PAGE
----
Takes two values, each an expression of "TYPES".

   dt_on_or_before
        $rs->dt_on_or_before({ -ident => '.start' }, DateTime->now)->all

       Takes two values, each an expression of "TYPES".

   dt_on_or_after
        $rs->dt_on_or_after(DateTime->now, { ident => '.end' })->all

       Takes two values, each an expression of "TYPES".

   dt_after
        $rs->dt_after({ ident => '.end' }, $rs->get_column('datecol')->as_query)->all

       Takes two values, each an expression of "TYPES".

   dt_SQL_add
        # which ones start in 3 minutes?
        $rs->dt_on_or_after(
           { ident => '.start' },
           $rs->dt_SQL_add($rs->utc_now, 'minute', 3)
        )->all

       Takes three arguments: a date conforming to "TYPES", a unit, and an amount.  The idea is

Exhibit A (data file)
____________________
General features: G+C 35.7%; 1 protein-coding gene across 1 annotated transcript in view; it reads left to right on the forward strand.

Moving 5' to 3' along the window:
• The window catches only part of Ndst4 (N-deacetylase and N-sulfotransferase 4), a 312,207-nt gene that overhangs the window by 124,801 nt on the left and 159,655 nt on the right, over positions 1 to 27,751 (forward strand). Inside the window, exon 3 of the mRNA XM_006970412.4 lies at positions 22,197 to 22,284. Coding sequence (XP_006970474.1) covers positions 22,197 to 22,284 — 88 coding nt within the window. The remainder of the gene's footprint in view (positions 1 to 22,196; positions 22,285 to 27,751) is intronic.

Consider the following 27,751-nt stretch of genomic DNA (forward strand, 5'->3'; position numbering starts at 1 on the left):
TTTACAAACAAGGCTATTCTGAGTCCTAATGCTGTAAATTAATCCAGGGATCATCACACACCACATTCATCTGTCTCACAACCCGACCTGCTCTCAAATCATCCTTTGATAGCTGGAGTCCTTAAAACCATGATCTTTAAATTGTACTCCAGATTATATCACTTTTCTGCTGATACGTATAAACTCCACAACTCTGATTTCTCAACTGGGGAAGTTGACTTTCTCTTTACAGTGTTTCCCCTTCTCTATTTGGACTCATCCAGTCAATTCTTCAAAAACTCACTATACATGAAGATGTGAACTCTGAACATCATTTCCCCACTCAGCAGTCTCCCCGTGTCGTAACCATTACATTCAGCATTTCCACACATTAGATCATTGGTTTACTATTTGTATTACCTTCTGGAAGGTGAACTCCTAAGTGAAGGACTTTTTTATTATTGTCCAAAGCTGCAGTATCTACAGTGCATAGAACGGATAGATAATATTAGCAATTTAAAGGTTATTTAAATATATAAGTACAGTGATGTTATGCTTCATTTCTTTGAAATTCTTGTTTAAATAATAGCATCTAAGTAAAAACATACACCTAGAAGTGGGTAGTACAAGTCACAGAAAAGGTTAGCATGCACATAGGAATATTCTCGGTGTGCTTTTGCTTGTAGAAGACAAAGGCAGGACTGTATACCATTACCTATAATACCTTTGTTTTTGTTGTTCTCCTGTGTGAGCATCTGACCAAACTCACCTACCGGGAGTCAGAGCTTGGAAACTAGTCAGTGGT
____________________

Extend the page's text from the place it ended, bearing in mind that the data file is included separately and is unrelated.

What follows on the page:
to add the given unit to the datetime.  See your "IMPLEMENTATION" for what units are
       accepted.

   dt_SQL_pluck
        # get count per year
        $rs->search(undef, {
           columns => {
              count => '*',
              year  => $rs->dt_SQL_pluck({ -ident => '.start' }, 'year'),
           },
           group_by => [$rs->dt_SQL_pluck({ -ident => '.start' }, 'year')],
        })->hri->all

       Takes two arguments: a date conforming to "TYPES" and a unit.  The idea is to pluck a
       given unit from the datetime.  See your "IMPLEMENTATION" for what units are accepted.

AUTHOR

       Arthur Axel "fREW" Schmidt <frioux+cpan@gmail.com>

COPYRIGHT AND LICENSE

       This software is copyright (c) 2018 by Arthur Axel "fREW" Schmidt.

       This is free software; you can redistribute it and/or modify it under the same terms as
       the Perl 5 programming language system itself.

perl v5.26.1                                2018DBIx::Class::Helper::ResultSet::DateMethods1(3pm)